Unfortunately, we don’t yet know if WALDIO could be implemented on existing devices or even if the technology will ever make its way into a commercially available device. The team will be presenting their study at the Usenix Annual Technical Conference in Santa Clara today, and will hopefully grab some attention.

IBM announces the world’s first working 7nm chip

Posted by wicked July - 10 - 2015 - Friday Comments Off

IBM, in conjunction with GlobalFoundries, Samsung and SUNY, has unveiled the world’s first successful production of a 7nm FinFET chip with fully working transistors. The achievement comes as part of a $3 billion, five year research program spearheaded by IBM, which aims to push the limits of chip technology.

Today’s leading mobile processors are built on 14nm and 20nm manufacturing techniques. This 7nm breakthrough will eventually lead to smaller, faster and more energy efficient processors. However, before we go any further, it’s important to note that we are still years away from any potentially viable mass manufacturing techniques at 7nm.

Just yesterday we were talking about the ongoing race to 10nm, but to reach even smaller chip sizes we’re going to need new manufacturing techniques and new materials, plain old silicon just won’t cut it here. This is where IBM’s research comes in.

For a little background, one of the difficulties associated with smaller transistors (the electronic switches that form that basis of processors) is that the number of electrons able to squeeze through the transistor (aka the current) is also reduced, which increases the chance of errors. To combat this issue, IBM mixed some germanium into the channel, producing a silicon-germanium (SiGe) alloy with higher electron mobility, thereby improving the current flow. SiGe also helps to keep power consumption low and transistor switching at high speeds.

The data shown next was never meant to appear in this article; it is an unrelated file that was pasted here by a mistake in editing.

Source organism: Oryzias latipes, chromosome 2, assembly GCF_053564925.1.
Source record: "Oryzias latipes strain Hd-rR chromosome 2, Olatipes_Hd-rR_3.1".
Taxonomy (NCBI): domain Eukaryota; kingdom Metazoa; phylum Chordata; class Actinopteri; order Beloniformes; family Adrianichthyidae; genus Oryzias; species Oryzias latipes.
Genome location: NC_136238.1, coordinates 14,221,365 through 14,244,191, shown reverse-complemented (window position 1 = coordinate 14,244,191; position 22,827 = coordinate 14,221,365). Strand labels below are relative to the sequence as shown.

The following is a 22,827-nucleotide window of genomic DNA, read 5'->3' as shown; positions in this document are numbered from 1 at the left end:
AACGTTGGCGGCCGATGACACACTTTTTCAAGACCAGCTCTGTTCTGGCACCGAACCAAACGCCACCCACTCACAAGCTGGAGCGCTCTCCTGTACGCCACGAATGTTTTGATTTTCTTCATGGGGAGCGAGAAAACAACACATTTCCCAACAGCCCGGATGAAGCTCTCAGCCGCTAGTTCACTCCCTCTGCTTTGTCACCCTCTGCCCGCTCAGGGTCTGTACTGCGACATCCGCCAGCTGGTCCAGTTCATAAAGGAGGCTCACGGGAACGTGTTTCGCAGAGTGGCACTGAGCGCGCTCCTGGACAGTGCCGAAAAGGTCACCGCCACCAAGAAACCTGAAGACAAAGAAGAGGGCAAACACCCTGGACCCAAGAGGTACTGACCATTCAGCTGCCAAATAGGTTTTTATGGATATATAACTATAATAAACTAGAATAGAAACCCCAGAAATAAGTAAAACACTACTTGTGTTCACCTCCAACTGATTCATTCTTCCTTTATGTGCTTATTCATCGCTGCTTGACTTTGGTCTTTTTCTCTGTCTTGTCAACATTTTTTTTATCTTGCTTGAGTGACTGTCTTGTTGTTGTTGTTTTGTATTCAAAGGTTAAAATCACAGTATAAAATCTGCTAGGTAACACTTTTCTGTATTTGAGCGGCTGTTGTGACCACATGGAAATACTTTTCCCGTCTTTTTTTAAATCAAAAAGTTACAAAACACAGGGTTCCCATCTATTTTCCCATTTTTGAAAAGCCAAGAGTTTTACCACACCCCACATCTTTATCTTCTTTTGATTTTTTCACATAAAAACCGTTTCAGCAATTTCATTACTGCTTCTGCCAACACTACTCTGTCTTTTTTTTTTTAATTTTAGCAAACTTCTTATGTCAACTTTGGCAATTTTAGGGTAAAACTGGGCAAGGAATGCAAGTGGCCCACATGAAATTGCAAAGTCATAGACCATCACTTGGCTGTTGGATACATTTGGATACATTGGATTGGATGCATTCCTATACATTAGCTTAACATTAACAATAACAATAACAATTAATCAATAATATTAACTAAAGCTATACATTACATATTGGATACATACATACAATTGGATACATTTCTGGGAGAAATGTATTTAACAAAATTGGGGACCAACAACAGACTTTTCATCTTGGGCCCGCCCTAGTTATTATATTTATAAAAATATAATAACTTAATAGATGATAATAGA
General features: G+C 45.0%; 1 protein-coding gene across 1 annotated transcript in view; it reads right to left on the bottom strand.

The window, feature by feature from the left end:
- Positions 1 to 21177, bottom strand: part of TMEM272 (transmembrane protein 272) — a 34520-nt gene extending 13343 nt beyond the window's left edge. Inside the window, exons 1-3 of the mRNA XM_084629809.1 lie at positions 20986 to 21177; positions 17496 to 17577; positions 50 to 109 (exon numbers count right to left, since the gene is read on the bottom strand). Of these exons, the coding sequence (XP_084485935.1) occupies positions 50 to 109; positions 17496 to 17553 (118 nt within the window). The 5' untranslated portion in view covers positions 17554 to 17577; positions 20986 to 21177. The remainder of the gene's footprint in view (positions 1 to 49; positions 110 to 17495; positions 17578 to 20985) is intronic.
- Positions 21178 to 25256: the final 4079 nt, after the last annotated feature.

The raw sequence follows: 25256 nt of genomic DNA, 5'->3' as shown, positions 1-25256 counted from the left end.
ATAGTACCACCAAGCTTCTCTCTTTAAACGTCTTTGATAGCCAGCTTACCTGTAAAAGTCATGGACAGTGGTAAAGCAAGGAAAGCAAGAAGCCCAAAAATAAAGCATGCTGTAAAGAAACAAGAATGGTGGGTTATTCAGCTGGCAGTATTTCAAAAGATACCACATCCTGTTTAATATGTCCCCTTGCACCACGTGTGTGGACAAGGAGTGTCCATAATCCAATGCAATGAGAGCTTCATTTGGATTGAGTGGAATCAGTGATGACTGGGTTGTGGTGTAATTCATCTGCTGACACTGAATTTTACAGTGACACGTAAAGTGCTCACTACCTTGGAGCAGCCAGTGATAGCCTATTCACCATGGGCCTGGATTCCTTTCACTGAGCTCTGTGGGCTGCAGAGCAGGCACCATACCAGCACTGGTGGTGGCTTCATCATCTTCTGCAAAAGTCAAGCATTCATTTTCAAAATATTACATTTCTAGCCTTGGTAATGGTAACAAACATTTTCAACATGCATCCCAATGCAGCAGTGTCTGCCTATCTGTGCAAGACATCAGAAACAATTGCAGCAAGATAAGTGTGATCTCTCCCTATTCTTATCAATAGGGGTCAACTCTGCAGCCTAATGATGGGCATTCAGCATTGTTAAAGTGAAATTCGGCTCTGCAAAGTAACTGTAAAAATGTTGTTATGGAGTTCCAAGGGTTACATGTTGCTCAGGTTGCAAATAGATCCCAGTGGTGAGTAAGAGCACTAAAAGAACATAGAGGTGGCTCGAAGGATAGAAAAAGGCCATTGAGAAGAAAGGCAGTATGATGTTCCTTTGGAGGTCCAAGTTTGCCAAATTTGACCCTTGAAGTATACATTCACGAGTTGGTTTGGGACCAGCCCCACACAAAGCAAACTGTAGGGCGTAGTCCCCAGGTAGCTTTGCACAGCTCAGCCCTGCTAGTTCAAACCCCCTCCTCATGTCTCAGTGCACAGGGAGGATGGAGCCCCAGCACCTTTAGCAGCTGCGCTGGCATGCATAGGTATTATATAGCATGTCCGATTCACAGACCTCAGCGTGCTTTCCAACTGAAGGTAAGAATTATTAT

SUNY College of Nanoscale Science and Engineering's Michael Liehr, left, and IBM's Bala Haranand look at wafer comprised of 7nm chips on Thursday, July 2, 2015, in a NFX clean room Albany.   Several 7nm chips at SUNY Poly CNSE on Thursday in Albany.  (Darryl Bautista/Feature Photo Service for IBM)

SUNY College of Nanoscale Science and Engineering’s Michael Liehr, left, and IBM’s Bala Haranand look at wafer comprised of 7nm chips

The other half of successfully producing such small chips is actually developing manufacturing tools detailed and accurate enough to etch out your processor design on such a small scale. IBM made its chip using EUV lithography, which uses a wavelength of just 13.5nm to etch out chip features. This is substantially smaller than the 193nm wavelength of state of the art argon fluoride lasers used at 14nm.

However, EUV is still expensive and difficult to use, making its suitability for time constrained mass production questionable. The tiniest errors at this size can completely undermine production, so expensive stabilizing isolation equipment and buildings are required to protect the manufacturing tools from vibrations. Some observers are concerned about the diminishing savings associated with ever smaller processors, as difficult and more expensive manufacturing techniques eat into the cost benefits of being able to squeeze more chips onto the same silicon area.